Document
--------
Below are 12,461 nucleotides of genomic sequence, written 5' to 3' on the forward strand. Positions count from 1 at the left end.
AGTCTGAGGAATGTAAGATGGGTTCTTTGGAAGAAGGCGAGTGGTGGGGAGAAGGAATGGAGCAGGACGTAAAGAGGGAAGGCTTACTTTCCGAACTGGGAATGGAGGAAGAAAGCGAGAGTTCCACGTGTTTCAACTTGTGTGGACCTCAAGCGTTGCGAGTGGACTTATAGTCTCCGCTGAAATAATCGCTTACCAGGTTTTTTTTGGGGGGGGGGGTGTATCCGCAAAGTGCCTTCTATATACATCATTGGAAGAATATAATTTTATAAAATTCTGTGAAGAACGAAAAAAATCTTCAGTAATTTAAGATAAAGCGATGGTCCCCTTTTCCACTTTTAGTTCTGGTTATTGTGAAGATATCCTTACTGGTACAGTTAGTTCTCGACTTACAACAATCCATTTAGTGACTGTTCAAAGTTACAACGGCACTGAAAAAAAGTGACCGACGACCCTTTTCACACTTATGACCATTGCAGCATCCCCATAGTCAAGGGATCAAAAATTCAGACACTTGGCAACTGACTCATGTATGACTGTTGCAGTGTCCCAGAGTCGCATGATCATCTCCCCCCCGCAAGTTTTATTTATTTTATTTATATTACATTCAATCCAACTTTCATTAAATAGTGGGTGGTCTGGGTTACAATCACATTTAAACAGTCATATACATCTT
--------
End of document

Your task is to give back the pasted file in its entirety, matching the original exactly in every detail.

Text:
Below are 12,461 nucleotides of genomic sequence, written 5' to 3' on the forward strand. Positions count from 1 at the left end.
AGTCTGAGGAATGTAAGATGGGTTCTTTGGAAGAAGGCGAGTGGTGGGGAGAAGGAATGGAGCAGGACGTAAAGAGGGAAGGCTTACTTTCCGAACTGGGAATGGAGGAAGAAAGCGAGAGTTCCACGTGTTTCAACTTGTGTGGACCTCAAGCGTTGCGAGTGGACTTATAGTCTCCGCTGAAATAATCGCTTACCAGGTTTTTTTTGGGGGGGGGGGTGTATCCGCAAAGTGCCTTCTATATACATCATTGGAAGAATATAATTTTATAAAATTCTGTGAAGAACGAAAAAAATCTTCAGTAATTTAAGATAAAGCGATGGTCCCCTTTTCCACTTTTAGTTCTGGTTATTGTGAAGATATCCTTACTGGTACAGTTAGTTCTCGACTTACAACAATCCATTTAGTGACTGTTCAAAGTTACAACGGCACTGAAAAAAAGTGACCGACGACCCTTTTCACACTTATGACCATTGCAGCATCCCCATAGTCAAGGGATCAAAAATTCAGACACTTGGCAACTGACTCATGTATGACTGTTGCAGTGTCCCAGAGTCGCATGATCATCTCCCCCCCGCAAGTTTTATTTATTTTATTTATATTACATTCAATCCAACTTTCATTAAATAGTGGGTGGTCTGGGTTACAATCACATTTAAACAGTCATATACATCTT